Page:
VetCourtAppealsPromoAs I mentioned several days ago, spotting a reversal at the Court is always a good yarn to read. Edna C. Spencer’s reads like a professionally written novel. This crusty old lady is nothing if not thorough in pursuing this. That she did it all by herself is nothing short of a miracle.

Edna’s husband, Fred  A. Spencer was a Vet of three wars-WW2, Korea and Vietnam. I’m sure he saw more than he wanted to over all those years. Old Fred got the dementia and old timer’s disease in 95. Edna had to institutionalize him in 99 and by 2000, he was in the dementia unit in Biloxi, Mississippi. When they admitted him-right from the get-go- they noted he was “high fall risk” and that was it. Noted. No effort was made to put up the side rails, install a fallmeter or pad the slab concrete floor. These are all the things you’d do in your own home but not, of course, in a VA hospital that deals with these eventualities every day.

July came and Fred was falling frequently. VA “noted it” frequently. No effort was made to rectify it, though. Finally he was transferred to Kessler AFB’s hospital for a neurological workup because all these falls were beginning to affect him like Humpty Dumpty. By July 21st, things were out of control. Fred refused intervention (like he knew what was going on, right?) and fall protection was finally implemented. Unfortunately all those fall created a few small subdural hematomas that began to grow into big ones.

Fred set sail on his new life’s adventures in August and Edna was fit to be tied. After repeatedly admonishing the VA bubbleheads to be mindful of his dementia and imbalance issues, she was now a widow.

In May of 2001, she filed for DIC using the §1151 defense that VA had, in essence murdered Fred by not protecting him and taking him to a doctor when the most serious fall happened in July 2000. Something weird happened and two, different death certificates were issued-one signed and one not- over a two week period. More about that later.

In February 2003, VA very predictably denied her claim and she filed a NOD. VA saw her NOD and raised her with a VHA opinion from one of their own doctors. He, of course, not wishing to lose his job, seconded the original denial and VA issued the SOC.

Based on this, the BVA denied in October 0f 2005. Edna strapped on her hiking shoes and headed out to 625 Indiana Ave. NW and filed a Notice of Appeal. Mind you, she was doing this all of her own accord with not so much as a raised finger of support from a VSO.

Almost a year later (September 2006) , the VASEC and Edna entered into a Joint Motion to Remand. They agreed, as did the Court, that the IMO from the doctor was defective and thus the Reasons and Bases for the denial were flawed. Instead of justice, Edna was headed over Niagra in a brand new barrel and she wasn’t any the wiser. All she knew was the cause and effect of taking Fred to a charnel house and watching him die.

Sure enough, this story could only get better. VA hired a newbie to do the next IMO. None other  than VA physician Tumkur S. Shivashankara, M.D was brought in to opine that:

…the immediate cause of Mr. Spencer’s death was “Aspiration pneumonia; [and] contributing causes [were]: 1) ischemic heart disease residuals of [coronary artery bypass graft] surgery; 2) Alzheimer’s dementia; [and] 3) chronic subdural hematoma[.]”     Dr. Shivashankara opined that, based on a review of the intensive care unit notes from Keesler Air Force Base Medical Center, Mr. Spencer’s “falls were not as least as likely [as] not . . . contributed [sic] to the proximate cause of death.” R. at 274. Further, Dr. Shivashankara opined that “VA medical personnel[,] including VA night monitors or orderlies, nurses[,] and physicians[ were] not as least as likely as not negligent in [Mr. Spencer’s] care[,]” that it is “not a[t] least as likely as not” that delays and noncompliance with doctor’s orders, alleged by Mrs. Spencer, contributed to Mr. Spencer’s death, and that “the alleged delays and noncompliance . . . [are] not [at] least as likely as not reflect[ive of] carelessness, negligence, lack of proper skill, error in judgment[,] or similar instance of fault on the part of VA.”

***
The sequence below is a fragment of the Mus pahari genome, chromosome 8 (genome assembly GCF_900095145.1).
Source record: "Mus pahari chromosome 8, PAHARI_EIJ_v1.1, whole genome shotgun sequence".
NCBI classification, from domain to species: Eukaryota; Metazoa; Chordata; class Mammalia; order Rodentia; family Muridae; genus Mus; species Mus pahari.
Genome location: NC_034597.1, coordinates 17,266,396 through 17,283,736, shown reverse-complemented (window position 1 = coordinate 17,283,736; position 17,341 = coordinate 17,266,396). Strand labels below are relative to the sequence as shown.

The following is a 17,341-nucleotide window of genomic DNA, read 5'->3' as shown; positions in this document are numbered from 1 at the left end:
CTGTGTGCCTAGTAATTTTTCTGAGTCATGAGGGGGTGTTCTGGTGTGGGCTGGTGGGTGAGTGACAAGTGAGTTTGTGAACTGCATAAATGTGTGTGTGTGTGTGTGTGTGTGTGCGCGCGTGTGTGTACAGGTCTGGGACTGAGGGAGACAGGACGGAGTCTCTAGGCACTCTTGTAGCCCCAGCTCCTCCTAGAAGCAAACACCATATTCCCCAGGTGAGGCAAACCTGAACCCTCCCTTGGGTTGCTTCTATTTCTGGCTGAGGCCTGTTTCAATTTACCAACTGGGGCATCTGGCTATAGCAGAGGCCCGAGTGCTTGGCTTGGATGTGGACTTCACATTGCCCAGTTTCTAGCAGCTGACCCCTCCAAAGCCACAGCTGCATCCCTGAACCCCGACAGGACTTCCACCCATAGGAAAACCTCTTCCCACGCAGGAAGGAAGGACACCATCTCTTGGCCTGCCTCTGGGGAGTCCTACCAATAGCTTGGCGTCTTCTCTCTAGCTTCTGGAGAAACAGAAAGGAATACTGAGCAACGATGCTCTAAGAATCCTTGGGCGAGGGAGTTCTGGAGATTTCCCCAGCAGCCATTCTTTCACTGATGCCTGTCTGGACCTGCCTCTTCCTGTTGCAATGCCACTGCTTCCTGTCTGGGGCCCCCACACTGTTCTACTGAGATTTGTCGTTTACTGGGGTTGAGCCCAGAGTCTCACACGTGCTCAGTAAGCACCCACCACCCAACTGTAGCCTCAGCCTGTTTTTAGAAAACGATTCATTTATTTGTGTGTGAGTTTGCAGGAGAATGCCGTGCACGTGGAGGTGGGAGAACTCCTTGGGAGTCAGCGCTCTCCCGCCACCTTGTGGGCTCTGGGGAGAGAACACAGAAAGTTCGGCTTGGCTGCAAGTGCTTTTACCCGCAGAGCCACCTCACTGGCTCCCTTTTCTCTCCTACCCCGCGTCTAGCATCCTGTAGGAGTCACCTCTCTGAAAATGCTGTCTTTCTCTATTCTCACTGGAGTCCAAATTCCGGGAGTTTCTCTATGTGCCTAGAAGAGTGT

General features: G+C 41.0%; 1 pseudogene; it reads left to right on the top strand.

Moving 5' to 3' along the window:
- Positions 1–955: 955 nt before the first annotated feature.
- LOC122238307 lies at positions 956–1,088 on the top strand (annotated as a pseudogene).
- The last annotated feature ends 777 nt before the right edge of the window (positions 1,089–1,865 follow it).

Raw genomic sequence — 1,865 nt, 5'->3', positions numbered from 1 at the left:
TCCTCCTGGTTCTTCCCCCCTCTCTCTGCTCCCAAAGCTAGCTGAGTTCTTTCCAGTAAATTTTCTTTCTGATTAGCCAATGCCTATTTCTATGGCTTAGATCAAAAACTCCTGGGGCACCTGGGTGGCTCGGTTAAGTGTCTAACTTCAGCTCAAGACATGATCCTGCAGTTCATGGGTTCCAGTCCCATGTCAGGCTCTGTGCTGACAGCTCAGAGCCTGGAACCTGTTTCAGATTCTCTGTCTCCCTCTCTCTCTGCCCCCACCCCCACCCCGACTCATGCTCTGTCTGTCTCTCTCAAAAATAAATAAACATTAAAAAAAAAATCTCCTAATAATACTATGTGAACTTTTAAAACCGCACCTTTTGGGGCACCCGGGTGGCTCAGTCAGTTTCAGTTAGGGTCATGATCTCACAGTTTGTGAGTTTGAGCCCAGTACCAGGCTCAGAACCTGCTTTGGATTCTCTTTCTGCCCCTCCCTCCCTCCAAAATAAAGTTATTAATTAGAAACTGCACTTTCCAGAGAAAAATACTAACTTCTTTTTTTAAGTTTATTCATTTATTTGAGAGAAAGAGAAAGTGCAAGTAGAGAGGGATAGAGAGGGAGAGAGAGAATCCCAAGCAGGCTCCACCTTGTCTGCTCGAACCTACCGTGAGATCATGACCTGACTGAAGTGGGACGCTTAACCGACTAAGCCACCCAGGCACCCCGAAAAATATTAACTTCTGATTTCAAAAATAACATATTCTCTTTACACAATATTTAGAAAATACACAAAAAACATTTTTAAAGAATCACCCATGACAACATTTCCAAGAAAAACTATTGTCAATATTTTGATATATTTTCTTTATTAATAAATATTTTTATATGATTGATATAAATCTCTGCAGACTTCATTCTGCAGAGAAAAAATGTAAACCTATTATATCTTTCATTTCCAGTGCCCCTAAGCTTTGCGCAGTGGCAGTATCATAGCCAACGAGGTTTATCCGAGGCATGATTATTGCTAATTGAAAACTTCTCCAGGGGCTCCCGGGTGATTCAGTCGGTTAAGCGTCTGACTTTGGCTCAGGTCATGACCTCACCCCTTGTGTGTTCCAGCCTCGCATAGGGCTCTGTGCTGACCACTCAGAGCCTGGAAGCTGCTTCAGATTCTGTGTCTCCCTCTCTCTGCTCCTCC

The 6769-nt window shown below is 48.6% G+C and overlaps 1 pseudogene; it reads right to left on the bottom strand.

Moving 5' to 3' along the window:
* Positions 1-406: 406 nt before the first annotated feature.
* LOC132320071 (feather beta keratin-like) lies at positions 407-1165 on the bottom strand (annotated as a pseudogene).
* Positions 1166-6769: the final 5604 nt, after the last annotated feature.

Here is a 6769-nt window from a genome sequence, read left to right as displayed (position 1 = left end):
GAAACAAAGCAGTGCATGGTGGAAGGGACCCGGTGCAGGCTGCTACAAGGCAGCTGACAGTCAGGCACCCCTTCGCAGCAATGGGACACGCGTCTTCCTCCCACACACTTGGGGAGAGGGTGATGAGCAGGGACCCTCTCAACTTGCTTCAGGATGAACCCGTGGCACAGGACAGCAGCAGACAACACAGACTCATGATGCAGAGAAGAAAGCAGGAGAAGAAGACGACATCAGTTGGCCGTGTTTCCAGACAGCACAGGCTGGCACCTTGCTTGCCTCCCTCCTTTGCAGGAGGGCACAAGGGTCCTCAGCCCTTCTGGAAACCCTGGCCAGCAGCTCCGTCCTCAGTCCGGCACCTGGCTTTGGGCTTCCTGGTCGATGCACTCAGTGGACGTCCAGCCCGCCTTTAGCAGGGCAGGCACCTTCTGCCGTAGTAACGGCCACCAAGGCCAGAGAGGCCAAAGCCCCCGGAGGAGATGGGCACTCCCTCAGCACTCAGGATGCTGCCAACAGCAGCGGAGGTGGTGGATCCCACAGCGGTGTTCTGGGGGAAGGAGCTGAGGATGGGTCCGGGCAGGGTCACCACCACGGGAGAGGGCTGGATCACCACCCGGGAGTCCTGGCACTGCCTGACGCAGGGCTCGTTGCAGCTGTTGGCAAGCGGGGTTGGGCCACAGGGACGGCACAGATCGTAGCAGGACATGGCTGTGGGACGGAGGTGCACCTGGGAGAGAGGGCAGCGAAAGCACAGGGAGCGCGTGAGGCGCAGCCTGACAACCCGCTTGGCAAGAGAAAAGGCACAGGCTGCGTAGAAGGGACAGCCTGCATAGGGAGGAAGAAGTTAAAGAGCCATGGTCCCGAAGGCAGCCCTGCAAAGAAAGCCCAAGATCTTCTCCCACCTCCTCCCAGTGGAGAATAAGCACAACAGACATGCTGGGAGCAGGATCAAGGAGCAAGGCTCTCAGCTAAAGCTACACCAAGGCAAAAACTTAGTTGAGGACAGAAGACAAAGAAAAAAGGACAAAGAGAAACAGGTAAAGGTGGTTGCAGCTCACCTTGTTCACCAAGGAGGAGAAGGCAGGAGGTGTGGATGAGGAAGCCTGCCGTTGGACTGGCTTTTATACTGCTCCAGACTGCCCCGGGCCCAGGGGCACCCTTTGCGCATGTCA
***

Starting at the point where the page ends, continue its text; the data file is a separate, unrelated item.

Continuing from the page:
The ink on Dr.  Shivashankara’s green card wasn’t even dry, his command of English was suspect and here he was opining at great length on Fred’s demise. It wouldn’t surprise me if the good doctor’s field of expertise was gynecology. That would be in keeping with VA’s assignment of IMOs. But this was barely beginning in VA time.

 That same day, a VA report of contact was prepared by VA employee “D. Sisk,” indicating that Dr. Shivashankava’s opinion was not satisfactory and reporting the opinion of “Dr. David Bass, who is the “Geriatric and Extended Care Manager” for the VA South Central Health Care Network. According to that VA report of contact, Dr. Bass stated that, “based upon what he had been told, he felt that there was a ‘lack of comprehensive documentation of some appropriate falls prevention interventions that could have lessened the risk of falling in July 2000.”   Dr. Bass further provided examples of measures that could have been taken, such as “installing a bed monitor on Mr. Spencer’s bed, ensuring that both bed[ ]rails were in the up position at night, or[,] in extreme cases[,] [a] sitter can be assigned to monitor the patient.” Id. The VA report of contact also reported that Dr. Bass stated that a computed tomography scan “would be in order . . . even after a single fall in which a head injury is evident[,]” and that “it is always incumbent upon the treating physician to suspect a possible head injury especially in a dementia patient who might not be able to provide an accurate history of the fall.”